Roatan 2000: September 11
To the Store
After taking a quick shower (blissfully cold...) we drove back down the road to Eldon's. Deciding that having some of the local money might be nice we stopped by the bank on the way. I asked the lady behind the counter if she'd cash a traveler's cheque. "Not without an account" came the reply. I have to admit, I was confused. Wasn't that the whole point of having traveler's cheques, is that we are travelling and don't have an account?? Deciding it wasn't worth arguing with someone who doesn't speak my language (logic or English), I asked for change for a $50 bill. This was one of the new fifties that had just been issued and she stared long and hard at that bill, trying to decide whether to just throw me out of the bank altogether or actually cash it. She finally gave in and gave me 700+ Lempira (conversion being about 14.97 Lempira to the dollar).
Leaving the bank we finally made it into Eldon's, where they thankfully had air conditioning (spend some time in that heat and humidity and see if you don't walk a little slower while shopping just to spend some extra time in the A.C.). We gathered up what we thought would get us through the week (including a package of Jiffy Pop) headed back out into the car. Kate had wanted to look for a beach towl since we hadn't brought any with us so we went across the street to the "Super Store". She ran in then came back out stating they had nothing of the sort.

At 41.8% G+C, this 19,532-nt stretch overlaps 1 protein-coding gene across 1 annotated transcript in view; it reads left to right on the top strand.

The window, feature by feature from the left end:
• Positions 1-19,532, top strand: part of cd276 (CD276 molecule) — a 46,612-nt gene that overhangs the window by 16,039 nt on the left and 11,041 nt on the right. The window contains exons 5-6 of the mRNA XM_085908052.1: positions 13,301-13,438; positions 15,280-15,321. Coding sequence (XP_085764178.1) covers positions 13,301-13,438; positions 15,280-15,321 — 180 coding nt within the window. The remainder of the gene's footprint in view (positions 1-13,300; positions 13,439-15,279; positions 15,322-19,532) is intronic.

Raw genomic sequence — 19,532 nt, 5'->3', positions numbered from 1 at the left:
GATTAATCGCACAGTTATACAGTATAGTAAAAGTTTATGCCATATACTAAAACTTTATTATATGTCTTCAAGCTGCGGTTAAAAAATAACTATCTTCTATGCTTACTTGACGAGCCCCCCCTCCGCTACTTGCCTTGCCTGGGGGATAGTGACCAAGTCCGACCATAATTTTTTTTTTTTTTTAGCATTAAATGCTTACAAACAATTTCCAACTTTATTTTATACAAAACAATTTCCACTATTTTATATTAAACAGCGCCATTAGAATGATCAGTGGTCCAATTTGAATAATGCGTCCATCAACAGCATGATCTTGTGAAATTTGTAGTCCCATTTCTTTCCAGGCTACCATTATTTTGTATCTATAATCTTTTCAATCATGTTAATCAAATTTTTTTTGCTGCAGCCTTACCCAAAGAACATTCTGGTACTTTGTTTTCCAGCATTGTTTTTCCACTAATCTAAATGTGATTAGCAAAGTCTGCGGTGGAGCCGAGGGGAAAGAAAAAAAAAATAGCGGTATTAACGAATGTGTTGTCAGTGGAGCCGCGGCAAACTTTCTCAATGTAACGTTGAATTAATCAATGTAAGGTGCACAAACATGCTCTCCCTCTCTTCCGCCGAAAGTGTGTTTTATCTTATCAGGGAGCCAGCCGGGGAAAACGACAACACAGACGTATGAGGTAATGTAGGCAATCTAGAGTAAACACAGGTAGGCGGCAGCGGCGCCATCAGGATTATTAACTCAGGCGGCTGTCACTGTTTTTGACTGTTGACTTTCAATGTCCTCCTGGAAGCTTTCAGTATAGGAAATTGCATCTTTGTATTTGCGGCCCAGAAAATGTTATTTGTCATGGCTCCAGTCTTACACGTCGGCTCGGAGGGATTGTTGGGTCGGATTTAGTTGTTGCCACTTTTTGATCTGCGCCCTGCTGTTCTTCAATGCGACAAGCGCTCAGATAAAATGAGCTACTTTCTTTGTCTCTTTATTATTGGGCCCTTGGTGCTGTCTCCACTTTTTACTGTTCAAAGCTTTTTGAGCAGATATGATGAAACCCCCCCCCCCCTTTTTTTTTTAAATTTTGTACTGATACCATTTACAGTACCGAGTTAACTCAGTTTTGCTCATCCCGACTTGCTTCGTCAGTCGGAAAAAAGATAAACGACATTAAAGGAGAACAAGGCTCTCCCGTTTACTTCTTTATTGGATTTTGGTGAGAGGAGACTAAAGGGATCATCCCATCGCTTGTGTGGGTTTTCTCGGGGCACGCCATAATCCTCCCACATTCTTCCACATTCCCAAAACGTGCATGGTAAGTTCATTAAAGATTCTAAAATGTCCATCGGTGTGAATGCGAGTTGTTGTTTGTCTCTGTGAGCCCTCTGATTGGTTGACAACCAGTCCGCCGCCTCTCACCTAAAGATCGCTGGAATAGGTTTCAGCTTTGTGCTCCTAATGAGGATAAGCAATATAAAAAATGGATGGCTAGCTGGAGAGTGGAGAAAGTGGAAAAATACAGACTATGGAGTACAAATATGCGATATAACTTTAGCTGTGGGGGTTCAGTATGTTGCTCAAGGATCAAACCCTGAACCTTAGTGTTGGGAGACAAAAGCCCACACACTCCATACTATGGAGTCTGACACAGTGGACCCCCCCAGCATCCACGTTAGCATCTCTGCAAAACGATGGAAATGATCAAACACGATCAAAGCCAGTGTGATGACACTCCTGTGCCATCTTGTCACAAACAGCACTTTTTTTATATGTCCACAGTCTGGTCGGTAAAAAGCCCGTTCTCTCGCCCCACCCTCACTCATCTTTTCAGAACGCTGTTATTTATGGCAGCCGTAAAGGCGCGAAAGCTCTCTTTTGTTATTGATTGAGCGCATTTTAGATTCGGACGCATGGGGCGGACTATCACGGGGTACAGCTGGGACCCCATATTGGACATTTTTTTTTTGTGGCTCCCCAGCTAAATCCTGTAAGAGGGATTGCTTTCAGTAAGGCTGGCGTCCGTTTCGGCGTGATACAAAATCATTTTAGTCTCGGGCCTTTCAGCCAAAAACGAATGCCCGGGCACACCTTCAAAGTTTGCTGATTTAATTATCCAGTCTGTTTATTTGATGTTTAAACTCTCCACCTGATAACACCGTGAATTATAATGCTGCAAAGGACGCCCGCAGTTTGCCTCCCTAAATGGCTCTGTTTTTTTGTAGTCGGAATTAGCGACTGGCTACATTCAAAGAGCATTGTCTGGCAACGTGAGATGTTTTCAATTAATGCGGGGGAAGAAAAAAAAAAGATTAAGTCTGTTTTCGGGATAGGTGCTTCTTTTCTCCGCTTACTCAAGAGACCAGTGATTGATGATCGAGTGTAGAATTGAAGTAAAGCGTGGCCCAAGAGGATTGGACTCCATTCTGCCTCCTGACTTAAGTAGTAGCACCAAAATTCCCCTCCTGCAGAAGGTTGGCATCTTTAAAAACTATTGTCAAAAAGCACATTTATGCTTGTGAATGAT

We went back to the cabana then headed down to Tropical Treasures, the local bird sanctuary. Turns out that the beautiful birds of the island (Scarlett Macaws, Toucans, Parakeets, etc) were fast on their way to extinction since the locals had figured out that tourist would pay money to take a bird home with them. Eventually the government decided to do something about it and it is now illegal to remove a bird from the island. In fact every bird at Tropical Treasures has been registered with the Honduran government and the government occasionally gave money to help support the park. Since Kate and I were the only two people there we got a very personalized tour of all of the birds that they had.
At one point we were led into the cage with the Scarlett Macaws. The woman began telling us about how these birds were great pets for the first couple years of their lives, then they began to get out of hand, biting people, being moody and such. Almost all of the Scarlett Macaws they had were given to them by people suddenly finding out their family pet wasn't working out. As we were listening to her talk a couple of the birds began working their way down the cage (they do this by grabbing with their feet, swinging their heads down low, grabbing the cage with their beaks, letting go with their feet and swinging their whole body down. They can move quickly this way without flying.) I turned around and was startled by one coming at me across the ground, eyeing my toes the whole way (I was wearing sandels.) It's also not a good sign when the lady giving the tour mutters under her breath "Damn, I forgot to bring my stick in with me." She grabbed the scissors out of their holster at her hip and began to whack the nearest bird's beak until we had enough of a gap to sprint for the door to the cage.